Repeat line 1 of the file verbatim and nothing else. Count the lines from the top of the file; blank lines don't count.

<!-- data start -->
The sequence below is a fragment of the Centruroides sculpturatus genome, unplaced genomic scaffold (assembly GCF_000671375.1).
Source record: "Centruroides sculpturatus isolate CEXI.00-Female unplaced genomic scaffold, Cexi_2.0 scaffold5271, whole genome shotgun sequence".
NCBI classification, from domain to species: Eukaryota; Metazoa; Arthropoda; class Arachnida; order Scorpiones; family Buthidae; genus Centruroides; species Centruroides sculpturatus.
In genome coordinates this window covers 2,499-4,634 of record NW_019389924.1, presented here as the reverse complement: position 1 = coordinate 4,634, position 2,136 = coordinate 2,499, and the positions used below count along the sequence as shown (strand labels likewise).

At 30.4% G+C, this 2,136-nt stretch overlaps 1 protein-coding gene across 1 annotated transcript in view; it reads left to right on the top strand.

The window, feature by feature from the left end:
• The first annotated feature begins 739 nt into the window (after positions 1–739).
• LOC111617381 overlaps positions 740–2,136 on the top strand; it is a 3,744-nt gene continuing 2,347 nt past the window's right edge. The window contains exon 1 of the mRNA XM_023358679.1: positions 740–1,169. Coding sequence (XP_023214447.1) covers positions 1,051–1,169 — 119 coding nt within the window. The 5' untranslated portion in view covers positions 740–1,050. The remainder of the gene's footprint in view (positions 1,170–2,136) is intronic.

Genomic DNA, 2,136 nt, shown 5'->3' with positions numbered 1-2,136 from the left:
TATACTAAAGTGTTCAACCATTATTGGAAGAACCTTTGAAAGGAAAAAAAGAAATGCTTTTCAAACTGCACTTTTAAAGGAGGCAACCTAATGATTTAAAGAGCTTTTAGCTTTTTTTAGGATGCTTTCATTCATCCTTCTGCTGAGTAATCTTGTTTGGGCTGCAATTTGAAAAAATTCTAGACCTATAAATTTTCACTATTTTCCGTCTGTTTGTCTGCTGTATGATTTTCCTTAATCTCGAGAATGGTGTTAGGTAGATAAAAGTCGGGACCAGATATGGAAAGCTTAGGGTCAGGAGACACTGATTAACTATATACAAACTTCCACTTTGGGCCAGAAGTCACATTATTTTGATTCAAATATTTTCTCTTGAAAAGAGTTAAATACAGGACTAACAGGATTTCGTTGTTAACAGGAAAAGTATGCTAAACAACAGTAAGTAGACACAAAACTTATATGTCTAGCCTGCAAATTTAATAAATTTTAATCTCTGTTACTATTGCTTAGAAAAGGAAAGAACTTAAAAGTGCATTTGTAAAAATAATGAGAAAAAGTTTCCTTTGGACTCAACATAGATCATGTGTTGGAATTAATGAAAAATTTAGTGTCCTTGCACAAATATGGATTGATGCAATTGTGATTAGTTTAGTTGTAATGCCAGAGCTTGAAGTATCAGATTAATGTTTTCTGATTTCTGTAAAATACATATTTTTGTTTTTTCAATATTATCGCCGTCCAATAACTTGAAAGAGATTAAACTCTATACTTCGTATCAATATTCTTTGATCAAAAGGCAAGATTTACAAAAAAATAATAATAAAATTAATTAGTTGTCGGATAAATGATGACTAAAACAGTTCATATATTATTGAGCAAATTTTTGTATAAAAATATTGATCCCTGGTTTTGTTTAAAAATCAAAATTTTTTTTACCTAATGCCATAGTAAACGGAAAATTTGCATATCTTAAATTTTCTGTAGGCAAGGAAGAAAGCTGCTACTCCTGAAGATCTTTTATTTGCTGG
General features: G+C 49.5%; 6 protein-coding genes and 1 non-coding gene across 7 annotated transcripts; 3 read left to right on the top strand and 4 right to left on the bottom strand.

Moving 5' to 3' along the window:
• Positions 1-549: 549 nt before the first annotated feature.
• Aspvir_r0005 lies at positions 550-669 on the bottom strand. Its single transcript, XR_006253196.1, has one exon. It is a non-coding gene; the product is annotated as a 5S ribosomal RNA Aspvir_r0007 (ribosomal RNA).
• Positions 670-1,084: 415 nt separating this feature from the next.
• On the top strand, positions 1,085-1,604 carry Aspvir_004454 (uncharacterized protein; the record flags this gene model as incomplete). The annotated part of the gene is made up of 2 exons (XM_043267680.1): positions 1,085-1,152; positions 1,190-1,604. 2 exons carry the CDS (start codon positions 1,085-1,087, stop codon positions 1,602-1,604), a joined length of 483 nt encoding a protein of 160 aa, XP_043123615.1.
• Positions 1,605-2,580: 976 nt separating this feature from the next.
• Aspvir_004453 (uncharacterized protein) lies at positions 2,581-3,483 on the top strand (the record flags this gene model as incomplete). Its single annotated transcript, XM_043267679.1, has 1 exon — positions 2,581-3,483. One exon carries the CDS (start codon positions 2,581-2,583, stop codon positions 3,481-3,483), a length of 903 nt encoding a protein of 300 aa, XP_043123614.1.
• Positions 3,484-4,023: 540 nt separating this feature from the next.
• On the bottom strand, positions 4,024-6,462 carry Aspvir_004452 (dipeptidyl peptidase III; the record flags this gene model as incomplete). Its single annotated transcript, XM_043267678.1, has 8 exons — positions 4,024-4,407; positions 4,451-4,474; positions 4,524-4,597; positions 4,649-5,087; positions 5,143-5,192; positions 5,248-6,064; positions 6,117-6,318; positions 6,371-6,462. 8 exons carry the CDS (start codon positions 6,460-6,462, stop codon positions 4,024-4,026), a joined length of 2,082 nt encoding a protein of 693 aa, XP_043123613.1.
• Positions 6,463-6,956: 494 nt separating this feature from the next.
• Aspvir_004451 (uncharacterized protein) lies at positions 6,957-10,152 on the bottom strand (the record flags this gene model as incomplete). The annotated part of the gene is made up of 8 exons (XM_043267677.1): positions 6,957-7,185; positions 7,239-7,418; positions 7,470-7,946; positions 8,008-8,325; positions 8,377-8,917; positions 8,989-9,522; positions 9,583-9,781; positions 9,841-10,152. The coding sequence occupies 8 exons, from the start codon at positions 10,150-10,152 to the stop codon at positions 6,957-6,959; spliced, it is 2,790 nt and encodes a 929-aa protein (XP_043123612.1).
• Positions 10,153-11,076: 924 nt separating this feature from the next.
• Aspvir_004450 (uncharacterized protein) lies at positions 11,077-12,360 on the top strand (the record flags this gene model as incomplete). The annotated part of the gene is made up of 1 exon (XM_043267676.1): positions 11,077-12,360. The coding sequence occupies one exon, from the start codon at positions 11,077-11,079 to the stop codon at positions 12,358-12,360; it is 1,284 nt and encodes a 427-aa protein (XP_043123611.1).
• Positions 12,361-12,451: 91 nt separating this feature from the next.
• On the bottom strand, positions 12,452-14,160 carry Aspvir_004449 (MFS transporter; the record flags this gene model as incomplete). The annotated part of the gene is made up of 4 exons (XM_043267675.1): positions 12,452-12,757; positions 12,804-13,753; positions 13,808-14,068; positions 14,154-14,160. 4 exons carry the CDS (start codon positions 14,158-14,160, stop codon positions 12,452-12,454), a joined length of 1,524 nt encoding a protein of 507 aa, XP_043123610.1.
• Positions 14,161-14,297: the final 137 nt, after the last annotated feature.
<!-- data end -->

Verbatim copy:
The sequence below is a fragment of the Centruroides sculpturatus genome, unplaced genomic scaffold (assembly GCF_000671375.1).